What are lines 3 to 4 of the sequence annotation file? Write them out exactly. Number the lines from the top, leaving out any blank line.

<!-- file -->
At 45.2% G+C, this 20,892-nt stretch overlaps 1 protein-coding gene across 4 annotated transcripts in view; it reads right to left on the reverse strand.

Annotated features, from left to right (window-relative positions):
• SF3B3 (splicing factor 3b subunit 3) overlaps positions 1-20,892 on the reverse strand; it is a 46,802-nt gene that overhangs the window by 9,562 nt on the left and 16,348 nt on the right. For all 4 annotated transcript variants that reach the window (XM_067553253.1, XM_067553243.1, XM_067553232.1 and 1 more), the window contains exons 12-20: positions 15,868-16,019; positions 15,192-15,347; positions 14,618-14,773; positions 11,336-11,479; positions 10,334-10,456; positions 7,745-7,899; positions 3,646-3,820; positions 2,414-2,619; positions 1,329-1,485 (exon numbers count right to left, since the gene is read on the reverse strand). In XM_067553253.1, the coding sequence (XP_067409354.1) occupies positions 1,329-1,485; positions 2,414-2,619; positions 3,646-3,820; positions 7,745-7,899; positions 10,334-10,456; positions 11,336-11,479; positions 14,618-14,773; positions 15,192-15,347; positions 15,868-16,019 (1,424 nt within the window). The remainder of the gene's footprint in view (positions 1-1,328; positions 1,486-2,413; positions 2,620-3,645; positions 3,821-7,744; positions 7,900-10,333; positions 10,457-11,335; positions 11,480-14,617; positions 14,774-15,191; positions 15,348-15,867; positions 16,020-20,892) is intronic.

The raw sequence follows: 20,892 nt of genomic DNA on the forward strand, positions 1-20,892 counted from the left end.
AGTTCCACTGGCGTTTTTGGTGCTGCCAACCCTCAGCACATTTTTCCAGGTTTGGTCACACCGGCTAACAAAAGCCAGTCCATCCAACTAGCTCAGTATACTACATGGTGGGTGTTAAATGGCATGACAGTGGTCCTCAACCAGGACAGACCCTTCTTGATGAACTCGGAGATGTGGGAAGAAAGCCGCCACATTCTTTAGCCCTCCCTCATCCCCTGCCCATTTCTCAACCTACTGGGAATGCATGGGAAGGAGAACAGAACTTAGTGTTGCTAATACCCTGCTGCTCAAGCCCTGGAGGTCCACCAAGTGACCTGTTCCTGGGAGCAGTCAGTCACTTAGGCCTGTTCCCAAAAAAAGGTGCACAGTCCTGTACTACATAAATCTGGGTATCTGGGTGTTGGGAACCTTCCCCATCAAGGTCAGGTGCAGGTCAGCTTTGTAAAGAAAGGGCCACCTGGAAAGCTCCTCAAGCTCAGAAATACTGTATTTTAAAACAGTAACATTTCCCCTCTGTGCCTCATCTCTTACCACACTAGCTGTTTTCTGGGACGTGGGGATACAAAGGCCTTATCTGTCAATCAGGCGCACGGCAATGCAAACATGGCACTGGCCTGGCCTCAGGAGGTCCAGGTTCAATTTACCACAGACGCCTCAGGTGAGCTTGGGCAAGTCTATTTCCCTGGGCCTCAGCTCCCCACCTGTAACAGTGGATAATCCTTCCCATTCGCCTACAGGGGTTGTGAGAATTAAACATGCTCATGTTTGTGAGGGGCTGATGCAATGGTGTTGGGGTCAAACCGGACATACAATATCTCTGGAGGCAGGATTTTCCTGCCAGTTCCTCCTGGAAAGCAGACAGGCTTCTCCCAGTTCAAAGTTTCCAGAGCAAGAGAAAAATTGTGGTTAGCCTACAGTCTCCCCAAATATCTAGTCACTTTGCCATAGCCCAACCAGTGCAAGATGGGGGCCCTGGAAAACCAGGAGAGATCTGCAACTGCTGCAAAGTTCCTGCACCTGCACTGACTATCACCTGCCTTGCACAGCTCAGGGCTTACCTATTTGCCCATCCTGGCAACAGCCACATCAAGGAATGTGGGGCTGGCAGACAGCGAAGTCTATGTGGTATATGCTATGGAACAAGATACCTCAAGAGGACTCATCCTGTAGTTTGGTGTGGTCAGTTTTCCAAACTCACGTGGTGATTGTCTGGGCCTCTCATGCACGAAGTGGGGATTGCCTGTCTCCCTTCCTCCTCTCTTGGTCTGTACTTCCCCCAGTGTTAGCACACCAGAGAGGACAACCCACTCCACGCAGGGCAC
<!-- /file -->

• SF3B3 (splicing factor 3b subunit 3) overlaps positions 1-20,892 on the reverse strand; it is a 46,802-nt gene that overhangs the window by 9,562 nt on the left and 16,348 nt on the right. For all 4 annotated transcript variants that reach the window (XM_067553253.1, XM_067553243.1, XM_067553232.1 and 1 more), the window contains exons 12-20: positions 15,868-16,019; positions 15,192-15,347; positions 14,618-14,773; positions 11,336-11,479; positions 10,334-10,456; positions 7,745-7,899; positions 3,646-3,820; positions 2,414-2,619; positions 1,329-1,485 (exon numbers count right to left, since the gene is read on the reverse strand). In XM_067553253.1, the coding sequence (XP_067409354.1) occupies positions 1,329-1,485; positions 2,414-2,619; positions 3,646-3,820; positions 7,745-7,899; positions 10,334-10,456; positions 11,336-11,479; positions 14,618-14,773; positions 15,192-15,347; positions 15,868-16,019 (1,424 nt within the window). The remainder of the gene's footprint in view (positions 1-1,328; positions 1,486-2,413; positions 2,620-3,645; positions 3,821-7,744; positions 7,900-10,333; positions 10,457-11,335; positions 11,480-14,617; positions 14,774-15,191; positions 15,348-15,867; positions 16,020-20,892) is intronic.

The raw sequence follows: 20,892 nt of genomic DNA on the forward strand, positions 1-20,892 counted from the left end.